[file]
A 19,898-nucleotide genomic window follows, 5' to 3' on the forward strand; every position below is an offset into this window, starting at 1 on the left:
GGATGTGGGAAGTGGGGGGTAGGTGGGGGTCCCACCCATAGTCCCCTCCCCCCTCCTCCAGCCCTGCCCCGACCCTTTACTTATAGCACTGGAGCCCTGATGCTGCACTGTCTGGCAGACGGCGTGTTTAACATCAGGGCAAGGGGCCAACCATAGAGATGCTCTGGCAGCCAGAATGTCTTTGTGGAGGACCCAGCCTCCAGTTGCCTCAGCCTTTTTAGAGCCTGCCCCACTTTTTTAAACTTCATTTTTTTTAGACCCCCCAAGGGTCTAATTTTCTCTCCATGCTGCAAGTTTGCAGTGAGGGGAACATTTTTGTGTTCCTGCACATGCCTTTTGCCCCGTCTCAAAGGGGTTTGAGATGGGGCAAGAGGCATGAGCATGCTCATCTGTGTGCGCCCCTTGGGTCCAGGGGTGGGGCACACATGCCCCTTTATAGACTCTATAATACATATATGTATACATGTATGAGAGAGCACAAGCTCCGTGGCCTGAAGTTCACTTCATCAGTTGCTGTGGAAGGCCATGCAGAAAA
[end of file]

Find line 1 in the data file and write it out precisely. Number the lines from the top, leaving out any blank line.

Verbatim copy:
A 19,898-nucleotide genomic window follows, 5' to 3' on the forward strand; every position below is an offset into this window, starting at 1 on the left: